The Evolving Landscape of Payment Care Delivery and Manufacturer Implications of Coverage Expansion
By Gordon Gochenauer, Director, Oncology Commercial Strategies,
The U.S. continues to grapple with healthcare costs that consume an ever-increasing proportion of gross domestic product (GDP) but does not translate into a relatively better national health status than countries that spend much less on healthcare. This spending growth is unsustainable for the public and private sectors, a view that has become more pronounced during the recent economic recession and growing government deficits. The Patient Protection and Affordable Care Act (PPACA) of 2010 established a framework for reorganization of the U.S. healthcare delivery system with several key initiatives:
- Payment and Care Delivery: Accountable care organizations (ACOs) continue to form, further enabling the expansion of clinical pathways.
- Coverage Expansion: State health insurance exchanges are likely to increase cost sensitivity, affecting prescribing attrition and abandonment. Medicaid may become a more important player in oncology.
- Insurance Regulation and Affordability: Elimination of annual and lifetime limits will assist patients financially, but affordability challenges remain, especially for oral cancer drugs.
- Quality and Health Information Technology (HIT) Initiatives: Growing adoption of electronic medical records (EMRs) enable development of ACO models and pathway implementation. Data will slowly become available to inform evidence-based medicine.
ACOs are intended to bring physicians into an integrated system that shares the rewards of efficient, coordinated patient care. Continued inadequate reimbursement from payers, both public and private, has increased the attractiveness of participation in novel delivery and reimbursement arrangements for community oncology practices. In a 2013 Kantar Health oncologist survey, respondents cite a strategic desire to provide the community with coordinated, integrated care as the primary driver of hospital affiliation, unlike the practical goals (financial survival and business efficiency) that drove affiliations up through 2012.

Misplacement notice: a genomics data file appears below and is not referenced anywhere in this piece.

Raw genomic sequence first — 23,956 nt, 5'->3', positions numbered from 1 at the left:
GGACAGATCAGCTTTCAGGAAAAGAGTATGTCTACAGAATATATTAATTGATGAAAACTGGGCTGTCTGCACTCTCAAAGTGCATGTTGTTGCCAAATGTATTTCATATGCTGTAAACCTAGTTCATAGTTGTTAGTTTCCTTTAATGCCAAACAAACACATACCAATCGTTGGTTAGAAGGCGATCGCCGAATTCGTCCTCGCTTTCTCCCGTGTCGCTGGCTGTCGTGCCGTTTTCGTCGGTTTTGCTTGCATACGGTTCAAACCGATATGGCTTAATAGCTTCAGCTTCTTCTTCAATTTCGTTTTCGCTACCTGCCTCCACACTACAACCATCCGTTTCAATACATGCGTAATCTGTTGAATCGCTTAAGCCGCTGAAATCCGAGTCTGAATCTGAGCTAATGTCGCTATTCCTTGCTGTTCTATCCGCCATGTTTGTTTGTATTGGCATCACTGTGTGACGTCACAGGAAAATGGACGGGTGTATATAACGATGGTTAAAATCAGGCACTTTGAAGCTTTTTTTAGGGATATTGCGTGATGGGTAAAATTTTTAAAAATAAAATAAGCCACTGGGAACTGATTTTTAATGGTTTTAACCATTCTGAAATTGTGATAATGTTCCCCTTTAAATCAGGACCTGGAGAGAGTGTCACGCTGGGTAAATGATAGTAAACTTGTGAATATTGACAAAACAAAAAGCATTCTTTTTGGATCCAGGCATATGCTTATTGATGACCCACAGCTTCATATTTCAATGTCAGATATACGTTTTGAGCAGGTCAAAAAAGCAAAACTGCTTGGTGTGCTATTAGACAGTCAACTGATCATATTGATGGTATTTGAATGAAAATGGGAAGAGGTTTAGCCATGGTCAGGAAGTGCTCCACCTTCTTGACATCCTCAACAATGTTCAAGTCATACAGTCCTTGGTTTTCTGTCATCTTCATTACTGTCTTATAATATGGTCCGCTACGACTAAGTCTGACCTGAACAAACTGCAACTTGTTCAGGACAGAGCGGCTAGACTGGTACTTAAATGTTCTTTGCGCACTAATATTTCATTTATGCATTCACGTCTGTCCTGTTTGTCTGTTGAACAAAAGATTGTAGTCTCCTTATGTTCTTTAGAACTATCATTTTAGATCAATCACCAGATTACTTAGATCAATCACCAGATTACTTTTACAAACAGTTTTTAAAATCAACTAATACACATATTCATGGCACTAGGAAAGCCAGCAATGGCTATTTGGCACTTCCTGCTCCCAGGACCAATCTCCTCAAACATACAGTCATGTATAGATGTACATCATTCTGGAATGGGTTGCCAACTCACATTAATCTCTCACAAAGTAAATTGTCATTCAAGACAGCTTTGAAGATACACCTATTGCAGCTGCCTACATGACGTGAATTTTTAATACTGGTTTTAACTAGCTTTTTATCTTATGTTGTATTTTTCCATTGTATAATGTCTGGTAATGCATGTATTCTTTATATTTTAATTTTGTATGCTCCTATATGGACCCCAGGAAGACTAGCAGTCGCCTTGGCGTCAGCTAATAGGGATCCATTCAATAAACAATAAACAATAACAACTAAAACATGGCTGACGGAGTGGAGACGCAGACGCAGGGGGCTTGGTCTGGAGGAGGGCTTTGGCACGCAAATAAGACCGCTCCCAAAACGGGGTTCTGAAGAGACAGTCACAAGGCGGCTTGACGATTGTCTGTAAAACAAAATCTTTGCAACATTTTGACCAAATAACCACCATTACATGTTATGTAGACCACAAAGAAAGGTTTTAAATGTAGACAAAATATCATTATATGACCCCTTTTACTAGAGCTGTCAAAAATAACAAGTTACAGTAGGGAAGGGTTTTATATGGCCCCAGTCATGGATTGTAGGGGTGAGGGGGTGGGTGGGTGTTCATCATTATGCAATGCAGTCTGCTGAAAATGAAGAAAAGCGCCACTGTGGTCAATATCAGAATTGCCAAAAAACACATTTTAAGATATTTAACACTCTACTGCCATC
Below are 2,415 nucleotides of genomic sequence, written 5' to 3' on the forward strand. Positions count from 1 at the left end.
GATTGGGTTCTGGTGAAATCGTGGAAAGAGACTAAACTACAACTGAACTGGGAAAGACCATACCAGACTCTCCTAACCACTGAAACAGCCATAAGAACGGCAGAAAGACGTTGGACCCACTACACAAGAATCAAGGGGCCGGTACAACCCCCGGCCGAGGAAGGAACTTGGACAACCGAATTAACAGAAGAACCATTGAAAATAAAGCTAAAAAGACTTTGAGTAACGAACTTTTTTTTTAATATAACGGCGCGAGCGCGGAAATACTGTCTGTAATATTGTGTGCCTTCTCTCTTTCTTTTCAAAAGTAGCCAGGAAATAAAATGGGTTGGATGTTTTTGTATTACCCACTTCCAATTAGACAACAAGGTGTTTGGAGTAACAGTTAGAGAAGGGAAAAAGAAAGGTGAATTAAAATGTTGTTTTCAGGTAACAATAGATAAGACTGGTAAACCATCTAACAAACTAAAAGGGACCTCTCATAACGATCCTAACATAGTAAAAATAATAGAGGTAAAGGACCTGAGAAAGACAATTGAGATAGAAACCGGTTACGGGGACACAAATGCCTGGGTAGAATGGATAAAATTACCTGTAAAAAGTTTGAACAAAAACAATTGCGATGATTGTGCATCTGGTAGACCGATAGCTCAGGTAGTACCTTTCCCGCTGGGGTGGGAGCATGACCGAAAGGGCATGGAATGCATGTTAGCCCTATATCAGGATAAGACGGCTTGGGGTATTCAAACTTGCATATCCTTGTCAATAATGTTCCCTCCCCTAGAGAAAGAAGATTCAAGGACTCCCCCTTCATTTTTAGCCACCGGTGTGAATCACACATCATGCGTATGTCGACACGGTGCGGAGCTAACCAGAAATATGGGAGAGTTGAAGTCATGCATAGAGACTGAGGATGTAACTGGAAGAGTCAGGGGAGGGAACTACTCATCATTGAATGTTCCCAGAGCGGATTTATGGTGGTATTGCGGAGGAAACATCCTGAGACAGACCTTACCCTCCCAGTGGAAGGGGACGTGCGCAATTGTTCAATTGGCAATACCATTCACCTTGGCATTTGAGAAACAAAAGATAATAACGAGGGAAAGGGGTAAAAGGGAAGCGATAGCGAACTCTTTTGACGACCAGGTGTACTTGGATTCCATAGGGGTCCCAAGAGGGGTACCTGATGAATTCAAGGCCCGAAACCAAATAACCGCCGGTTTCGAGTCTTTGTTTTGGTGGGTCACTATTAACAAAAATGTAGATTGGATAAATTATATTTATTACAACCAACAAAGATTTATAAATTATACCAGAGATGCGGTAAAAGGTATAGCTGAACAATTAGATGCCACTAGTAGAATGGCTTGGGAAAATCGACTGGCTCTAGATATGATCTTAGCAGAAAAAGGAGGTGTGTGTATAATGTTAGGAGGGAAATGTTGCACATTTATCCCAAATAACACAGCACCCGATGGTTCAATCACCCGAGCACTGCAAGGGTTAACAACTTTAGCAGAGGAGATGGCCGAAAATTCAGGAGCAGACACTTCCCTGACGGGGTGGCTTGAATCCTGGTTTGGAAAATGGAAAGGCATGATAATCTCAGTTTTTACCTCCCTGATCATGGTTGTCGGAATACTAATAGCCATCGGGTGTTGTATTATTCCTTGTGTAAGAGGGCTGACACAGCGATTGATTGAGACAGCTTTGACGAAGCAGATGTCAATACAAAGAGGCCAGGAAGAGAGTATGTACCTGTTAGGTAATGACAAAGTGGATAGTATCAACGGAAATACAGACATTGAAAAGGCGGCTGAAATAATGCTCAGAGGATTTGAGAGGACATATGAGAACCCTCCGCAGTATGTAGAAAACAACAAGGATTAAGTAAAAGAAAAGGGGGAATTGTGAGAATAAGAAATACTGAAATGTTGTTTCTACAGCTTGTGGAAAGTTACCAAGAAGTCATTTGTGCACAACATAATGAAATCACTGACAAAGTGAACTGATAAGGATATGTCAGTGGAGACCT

Practice and hospital participation in novel reimbursement mechanisms, particularly ACOs and enhanced reimbursement for the use of pathways, is growing. According to Kantar Health’s oncologist and practice manager surveys, ACOs are the fastest growing novel reimbursement arrangement with 30% of practices participating, covering 10% of all cancer patients. Participation is expected to grow to 50% within the next one or two years as practices and hospitals experiment with value-based reimbursement and coordinated care.
Pathways are currently the most common novel reimbursement mechanism in community oncology practices, with 43% of practice managers reporting their use, covering 11% of their patients; both hospitals and practices expect involvement to grow in the future, according to Kantar Health’s surveys. Cancers most commonly affected by pathways include colorectal, breast, non-small cell lung (NSCLC) and prostate cancer, although some programs include a wider array of cancers, including non-Hodgkin’s lymphoma, multiple myeloma, renal cell carcinoma and melanoma. Some payers believe that including only the top four or five cancers in pathway programs is sufficient to restrain drug expenditure growth. One important key of ACO initiatives is that the expansion of health information technology (HIT) allows pathway programs and other initiatives to combine management of oral and physician-administered injectables across a patient’s pharmacy and medical benefit, thereby crossing a line once perceived as insurmountable to manage across a patient’s continuum of oncology drug utilization.